After studying Illustration at ArtCenter College of Design in California, Wedner spent nine years fabricating art for other artists. He opened Canopic Studio in 2017 and decided to focus on ceramics as his full-time practice. “Clay has always been a friendly medium to me since I have worked with it my whole life,”the artist tells Colossal. Detailing his process, Wedner says that each sculpture begins with throwing and trimming on a wheel. He then makes castings and applies them to the leather-hard clay before bisque firing the work. Each sculpture is then glazed and fired a second time. “From start to finish this process takes weeks,” the artist says. “Each individual piece has at least a dozen hours in it before it’s up for sale.”

Wedner credits his drawing and painting experience for informing his sculptural compositions and his focus on human anatomy. He also cites life cycles in nature and ancient history as influences, namely the bog bodies of northwest Europe and Bell-Beaker culture.

Wedner’s unusual creations will be exhibited for the first time as a part of the upcoming Blood & Fire II show at The Raven & The Wolves gallery in Long Beach, CA. Those hoping to take home one of the pieces should check out the Canopic Studio Etsy shop and fans of ceramics can follow @canopicstudio on Instagram.

 

 

 



Art

Kehinde Wiley’s Contemporary Counterpoint to Old Confederate Monuments Unveiled in Times Square

October 12, 2019

Andrew LaSane

Kehinde Wiley, Rumors of War, 2019. © 2019 Kehinde Wiley. Presented by Times Square Arts in partnership with the Virginia Museum of Fine Art and Sean Kelly, New York. Photographer: Ka-Man Tse for Times Square Arts.

New York-based visual artist Kehinde Wiley (previously) recently unveiled a bronze sculpture of an African American man riding a horse in the center of Times Square at Broadway Plaza between 46th and 47th streets. Titled “Rumors of War,” the statue references controversial Confederate War monuments that still stand in Richmond, Virginia over a century after they were erected.

Commissioned by the Virginia Museum of Fine Arts, Wiley’s first public artwork will be relocated to a spot near the museum’s entrance. Just over a mile away is the statue of General J.E.B. Stuart that inspired “Rumors of War”. The artist first saw the monument during a trip to Virginia in 2016. He said in an interview with the Washington Post that he chose it as a reference because of the “gestural feel of the horse.” Standing over 27 feet tall, Wiley’s sculpture mimics Stuart’s half-turned pose and the stride of the horse, but his figure is a Black man with locked hair and contemporary apparel, including a hoodie, jeans, and sneakers.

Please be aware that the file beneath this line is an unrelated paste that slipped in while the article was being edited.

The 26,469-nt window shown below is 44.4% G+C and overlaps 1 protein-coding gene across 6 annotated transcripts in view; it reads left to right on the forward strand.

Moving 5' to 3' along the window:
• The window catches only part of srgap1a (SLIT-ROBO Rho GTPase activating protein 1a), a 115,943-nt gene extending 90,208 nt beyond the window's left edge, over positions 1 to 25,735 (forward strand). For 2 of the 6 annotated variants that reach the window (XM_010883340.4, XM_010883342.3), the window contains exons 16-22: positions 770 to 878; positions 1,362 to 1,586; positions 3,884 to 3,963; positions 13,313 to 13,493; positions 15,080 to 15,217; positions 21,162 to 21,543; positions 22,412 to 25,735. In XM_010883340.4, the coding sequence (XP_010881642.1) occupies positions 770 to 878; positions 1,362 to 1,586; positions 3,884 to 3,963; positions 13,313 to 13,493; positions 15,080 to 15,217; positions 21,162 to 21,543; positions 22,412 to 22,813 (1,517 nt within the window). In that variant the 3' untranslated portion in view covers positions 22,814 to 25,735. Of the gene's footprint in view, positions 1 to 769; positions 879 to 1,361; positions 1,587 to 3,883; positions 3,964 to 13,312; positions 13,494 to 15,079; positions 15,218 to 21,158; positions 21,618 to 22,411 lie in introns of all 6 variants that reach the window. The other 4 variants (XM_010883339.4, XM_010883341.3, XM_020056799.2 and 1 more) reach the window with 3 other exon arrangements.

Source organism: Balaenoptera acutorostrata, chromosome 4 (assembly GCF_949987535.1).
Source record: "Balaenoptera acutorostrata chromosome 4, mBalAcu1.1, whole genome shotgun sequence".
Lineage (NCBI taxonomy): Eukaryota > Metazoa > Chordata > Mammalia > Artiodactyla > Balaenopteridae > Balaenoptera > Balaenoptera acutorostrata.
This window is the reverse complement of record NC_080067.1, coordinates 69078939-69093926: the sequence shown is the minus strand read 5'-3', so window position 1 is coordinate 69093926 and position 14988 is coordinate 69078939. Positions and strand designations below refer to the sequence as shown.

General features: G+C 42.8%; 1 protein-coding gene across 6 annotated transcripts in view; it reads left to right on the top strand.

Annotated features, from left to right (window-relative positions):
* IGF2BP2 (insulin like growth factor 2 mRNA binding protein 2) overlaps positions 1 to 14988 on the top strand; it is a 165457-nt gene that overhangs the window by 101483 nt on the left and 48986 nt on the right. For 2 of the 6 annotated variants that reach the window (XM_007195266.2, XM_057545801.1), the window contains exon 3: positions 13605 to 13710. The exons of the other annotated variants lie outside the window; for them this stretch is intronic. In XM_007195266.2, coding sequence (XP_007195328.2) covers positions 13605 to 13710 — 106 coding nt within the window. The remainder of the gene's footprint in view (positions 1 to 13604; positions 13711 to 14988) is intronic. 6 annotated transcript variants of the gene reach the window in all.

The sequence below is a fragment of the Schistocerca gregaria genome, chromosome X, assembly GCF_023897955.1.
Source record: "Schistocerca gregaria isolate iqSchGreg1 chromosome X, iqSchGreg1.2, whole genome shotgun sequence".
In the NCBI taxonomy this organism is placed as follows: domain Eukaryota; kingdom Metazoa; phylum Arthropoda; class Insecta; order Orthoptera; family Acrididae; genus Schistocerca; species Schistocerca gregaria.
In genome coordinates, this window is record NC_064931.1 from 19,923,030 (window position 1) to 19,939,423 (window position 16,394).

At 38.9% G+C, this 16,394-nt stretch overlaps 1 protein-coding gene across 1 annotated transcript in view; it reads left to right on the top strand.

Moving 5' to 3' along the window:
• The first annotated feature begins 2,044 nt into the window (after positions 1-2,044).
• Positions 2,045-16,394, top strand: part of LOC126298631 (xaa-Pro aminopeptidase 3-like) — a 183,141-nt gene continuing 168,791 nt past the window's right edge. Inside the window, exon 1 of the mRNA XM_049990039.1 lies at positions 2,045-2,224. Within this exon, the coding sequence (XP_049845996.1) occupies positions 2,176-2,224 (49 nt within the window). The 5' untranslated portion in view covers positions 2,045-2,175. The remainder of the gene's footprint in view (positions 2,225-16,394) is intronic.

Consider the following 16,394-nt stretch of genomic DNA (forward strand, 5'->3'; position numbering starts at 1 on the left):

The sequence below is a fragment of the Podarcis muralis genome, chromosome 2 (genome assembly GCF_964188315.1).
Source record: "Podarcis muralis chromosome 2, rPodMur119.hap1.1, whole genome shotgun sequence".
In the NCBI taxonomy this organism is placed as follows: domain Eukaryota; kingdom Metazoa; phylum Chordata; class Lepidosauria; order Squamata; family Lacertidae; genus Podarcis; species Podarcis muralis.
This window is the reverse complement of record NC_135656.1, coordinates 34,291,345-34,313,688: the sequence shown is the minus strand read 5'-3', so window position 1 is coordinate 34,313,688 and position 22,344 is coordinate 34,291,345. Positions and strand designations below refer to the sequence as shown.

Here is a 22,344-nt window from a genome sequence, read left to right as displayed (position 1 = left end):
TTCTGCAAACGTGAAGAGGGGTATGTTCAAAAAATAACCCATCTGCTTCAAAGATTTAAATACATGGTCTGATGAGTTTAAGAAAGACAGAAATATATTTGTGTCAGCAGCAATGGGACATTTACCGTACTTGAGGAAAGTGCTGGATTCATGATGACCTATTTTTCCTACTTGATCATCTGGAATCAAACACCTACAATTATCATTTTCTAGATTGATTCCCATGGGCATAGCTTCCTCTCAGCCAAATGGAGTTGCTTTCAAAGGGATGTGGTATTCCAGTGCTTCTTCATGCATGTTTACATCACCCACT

“Today we say yes to something that looks like us,” Wiley said at the unveiling event last month. “We say yes to inclusivity. We say yes to broader notions of what it means to be an American.” For a closer look at more of Kehinde Wiley’s important work, follow the artist on Instagram.

Photographer: Walter Wlodarczyk for Times Square Arts.

Photographer: Ka-Man Tse for Times Square Arts.

Photographer: Ka-Man Tse for Times Square Arts.

Photographer: Ian Douglas for Times Square Arts.

Photographer: Ka-Man Tse for Times Square Arts.

Photographer: Ka-Man Tse for Times Square Arts.

Photographer: Ka-Man Tse for Times Square Arts.

 

 



Art Craft Food

Decadent Baked Goods Replicated in Crocheted Wool by Kate Jenkins

October 11, 2019

Laura Staugaitis

We don’t recommend getting near Kate Jenkins’s breakfast spread before you’ve had your morning coffee, or you might find yourself biting down on a bagel full of yarn. The British crochet artist (previously) creates fiber-based foods that bear a striking resemblance to their edible inspirations. Jenkins has a particular affinity for baked goods: her recent spreads include bagels and lox, whole grain bread loaves, and individual fruit tarts. The artist creates every last detail down to tiny caper berries, thinly sliced red onions, and kiwi and poppy seeds made from black beads.

Jenkins learned to knit and crochet as a child in Wales, and shares in an artist statement that she has always been fascinated and inspired by everyday objects and experiences. In addition to her culinary crochets, Jenkins trained and worked for many years as a knitwear designer in the fashion world. Keep up with Jenkins’s freshest bakes on Instagram, and purchase artwork in her online store.

For those in NYC who love textile-based delectables, we also recommend Lucy Sparrow’s felt food “deli” pop-up at Rockefeller Center, open through October 20, 2019.